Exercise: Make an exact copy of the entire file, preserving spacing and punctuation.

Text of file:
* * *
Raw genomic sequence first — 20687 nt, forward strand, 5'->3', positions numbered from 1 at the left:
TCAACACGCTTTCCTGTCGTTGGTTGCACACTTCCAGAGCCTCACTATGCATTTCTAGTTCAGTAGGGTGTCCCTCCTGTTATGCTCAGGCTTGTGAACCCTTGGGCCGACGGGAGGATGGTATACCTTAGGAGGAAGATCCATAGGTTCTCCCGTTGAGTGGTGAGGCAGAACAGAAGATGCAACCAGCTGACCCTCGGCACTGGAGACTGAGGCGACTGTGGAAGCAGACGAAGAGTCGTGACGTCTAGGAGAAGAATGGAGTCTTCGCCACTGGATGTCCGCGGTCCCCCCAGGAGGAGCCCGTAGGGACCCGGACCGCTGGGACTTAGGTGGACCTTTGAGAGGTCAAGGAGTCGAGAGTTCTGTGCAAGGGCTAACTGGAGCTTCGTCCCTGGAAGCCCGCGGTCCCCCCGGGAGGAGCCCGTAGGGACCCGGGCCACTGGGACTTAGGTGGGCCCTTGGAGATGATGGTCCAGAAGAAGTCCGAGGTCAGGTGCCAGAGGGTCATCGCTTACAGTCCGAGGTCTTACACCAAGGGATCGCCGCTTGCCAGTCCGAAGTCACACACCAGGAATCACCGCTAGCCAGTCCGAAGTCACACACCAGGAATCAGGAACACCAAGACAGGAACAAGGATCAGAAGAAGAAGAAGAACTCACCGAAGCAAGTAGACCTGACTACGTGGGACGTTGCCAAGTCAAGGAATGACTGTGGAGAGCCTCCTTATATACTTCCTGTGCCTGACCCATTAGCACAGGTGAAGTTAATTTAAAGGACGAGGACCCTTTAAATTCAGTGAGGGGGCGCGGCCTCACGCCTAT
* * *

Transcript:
Raw genomic sequence first — 20687 nt, forward strand, 5'->3', positions numbered from 1 at the left:
TCAACACGCTTTCCTGTCGTTGGTTGCACACTTCCAGAGCCTCACTATGCATTTCTAGTTCAGTAGGGTGTCCCTCCTGTTATGCTCAGGCTTGTGAACCCTTGGGCCGACGGGAGGATGGTATACCTTAGGAGGAAGATCCATAGGTTCTCCCGTTGAGTGGTGAGGCAGAACAGAAGATGCAACCAGCTGACCCTCGGCACTGGAGACTGAGGCGACTGTGGAAGCAGACGAAGAGTCGTGACGTCTAGGAGAAGAATGGAGTCTTCGCCACTGGATGTCCGCGGTCCCCCCAGGAGGAGCCCGTAGGGACCCGGACCGCTGGGACTTAGGTGGACCTTTGAGAGGTCAAGGAGTCGAGAGTTCTGTGCAAGGGCTAACTGGAGCTTCGTCCCTGGAAGCCCGCGGTCCCCCCGGGAGGAGCCCGTAGGGACCCGGGCCACTGGGACTTAGGTGGGCCCTTGGAGATGATGGTCCAGAAGAAGTCCGAGGTCAGGTGCCAGAGGGTCATCGCTTACAGTCCGAGGTCTTACACCAAGGGATCGCCGCTTGCCAGTCCGAAGTCACACACCAGGAATCACCGCTAGCCAGTCCGAAGTCACACACCAGGAATCAGGAACACCAAGACAGGAACAAGGATCAGAAGAAGAAGAAGAACTCACCGAAGCAAGTAGACCTGACTACGTGGGACGTTGCCAAGTCAAGGAATGACTGTGGAGAGCCTCCTTATATACTTCCTGTGCCTGACCCATTAGCACAGGTGAAGTTAATTTAAAGGACGAGGACCCTTTAAATTCAGTGAGGGGGCGCGGCCTCACGCCTAT